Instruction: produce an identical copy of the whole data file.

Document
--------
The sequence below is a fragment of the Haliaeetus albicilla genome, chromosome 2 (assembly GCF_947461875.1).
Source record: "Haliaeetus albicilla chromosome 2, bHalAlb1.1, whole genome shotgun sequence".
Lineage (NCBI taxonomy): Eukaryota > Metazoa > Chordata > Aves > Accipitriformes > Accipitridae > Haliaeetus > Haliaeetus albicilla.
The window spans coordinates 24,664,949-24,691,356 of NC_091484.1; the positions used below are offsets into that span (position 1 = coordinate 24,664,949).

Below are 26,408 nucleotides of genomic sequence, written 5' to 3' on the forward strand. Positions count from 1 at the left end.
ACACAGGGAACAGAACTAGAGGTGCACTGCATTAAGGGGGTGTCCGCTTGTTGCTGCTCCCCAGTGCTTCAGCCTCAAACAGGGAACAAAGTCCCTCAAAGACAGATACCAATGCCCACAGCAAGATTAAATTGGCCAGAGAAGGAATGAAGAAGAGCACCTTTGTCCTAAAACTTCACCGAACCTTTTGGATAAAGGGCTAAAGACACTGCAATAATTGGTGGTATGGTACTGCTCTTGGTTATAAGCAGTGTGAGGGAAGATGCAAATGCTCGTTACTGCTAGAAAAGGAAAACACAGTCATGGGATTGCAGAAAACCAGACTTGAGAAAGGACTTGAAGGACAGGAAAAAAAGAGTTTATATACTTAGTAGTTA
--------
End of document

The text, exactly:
The sequence below is a fragment of the Haliaeetus albicilla genome, chromosome 2 (assembly GCF_947461875.1).
Source record: "Haliaeetus albicilla chromosome 2, bHalAlb1.1, whole genome shotgun sequence".
Lineage (NCBI taxonomy): Eukaryota > Metazoa > Chordata > Aves > Accipitriformes > Accipitridae > Haliaeetus > Haliaeetus albicilla.
The window spans coordinates 24,664,949-24,691,356 of NC_091484.1; the positions used below are offsets into that span (position 1 = coordinate 24,664,949).

Below are 26,408 nucleotides of genomic sequence, written 5' to 3' on the forward strand. Positions count from 1 at the left end.
ACACAGGGAACAGAACTAGAGGTGCACTGCATTAAGGGGGTGTCCGCTTGTTGCTGCTCCCCAGTGCTTCAGCCTCAAACAGGGAACAAAGTCCCTCAAAGACAGATACCAATGCCCACAGCAAGATTAAATTGGCCAGAGAAGGAATGAAGAAGAGCACCTTTGTCCTAAAACTTCACCGAACCTTTTGGATAAAGGGCTAAAGACACTGCAATAATTGGTGGTATGGTACTGCTCTTGGTTATAAGCAGTGTGAGGGAAGATGCAAATGCTCGTTACTGCTAGAAAAGGAAAACACAGTCATGGGATTGCAGAAAACCAGACTTGAGAAAGGACTTGAAGGACAGGAAAAAAAGAGTTTATATACTTAGTAGTTA